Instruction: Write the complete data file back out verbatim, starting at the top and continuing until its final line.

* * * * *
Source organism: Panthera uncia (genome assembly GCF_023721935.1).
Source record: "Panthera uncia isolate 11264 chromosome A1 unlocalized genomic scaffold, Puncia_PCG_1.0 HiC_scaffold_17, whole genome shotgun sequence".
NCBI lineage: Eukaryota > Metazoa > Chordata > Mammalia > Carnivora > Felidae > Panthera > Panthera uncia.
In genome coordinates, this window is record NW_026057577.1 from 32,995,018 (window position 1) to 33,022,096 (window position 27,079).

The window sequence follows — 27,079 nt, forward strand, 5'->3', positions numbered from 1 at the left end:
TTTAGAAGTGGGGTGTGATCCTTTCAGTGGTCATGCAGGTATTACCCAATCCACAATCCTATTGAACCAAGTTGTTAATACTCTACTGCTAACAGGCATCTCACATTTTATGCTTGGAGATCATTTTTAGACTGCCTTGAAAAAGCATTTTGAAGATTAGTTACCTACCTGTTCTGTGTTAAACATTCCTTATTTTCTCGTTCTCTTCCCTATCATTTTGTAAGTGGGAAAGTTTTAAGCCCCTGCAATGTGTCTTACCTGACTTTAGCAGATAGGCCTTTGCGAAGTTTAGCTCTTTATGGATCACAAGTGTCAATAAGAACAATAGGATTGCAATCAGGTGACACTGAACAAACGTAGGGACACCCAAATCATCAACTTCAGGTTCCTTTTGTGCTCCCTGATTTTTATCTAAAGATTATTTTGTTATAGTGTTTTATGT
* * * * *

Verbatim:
Source organism: Panthera uncia (genome assembly GCF_023721935.1).
Source record: "Panthera uncia isolate 11264 chromosome A1 unlocalized genomic scaffold, Puncia_PCG_1.0 HiC_scaffold_17, whole genome shotgun sequence".
NCBI lineage: Eukaryota > Metazoa > Chordata > Mammalia > Carnivora > Felidae > Panthera > Panthera uncia.
In genome coordinates, this window is record NW_026057577.1 from 32,995,018 (window position 1) to 33,022,096 (window position 27,079).

The window sequence follows — 27,079 nt, forward strand, 5'->3', positions numbered from 1 at the left end:
TTTAGAAGTGGGGTGTGATCCTTTCAGTGGTCATGCAGGTATTACCCAATCCACAATCCTATTGAACCAAGTTGTTAATACTCTACTGCTAACAGGCATCTCACATTTTATGCTTGGAGATCATTTTTAGACTGCCTTGAAAAAGCATTTTGAAGATTAGTTACCTACCTGTTCTGTGTTAAACATTCCTTATTTTCTCGTTCTCTTCCCTATCATTTTGTAAGTGGGAAAGTTTTAAGCCCCTGCAATGTGTCTTACCTGACTTTAGCAGATAGGCCTTTGCGAAGTTTAGCTCTTTATGGATCACAAGTGTCAATAAGAACAATAGGATTGCAATCAGGTGACACTGAACAAACGTAGGGACACCCAAATCATCAACTTCAGGTTCCTTTTGTGCTCCCTGATTTTTATCTAAAGATTATTTTGTTATAGTGTTTTATGT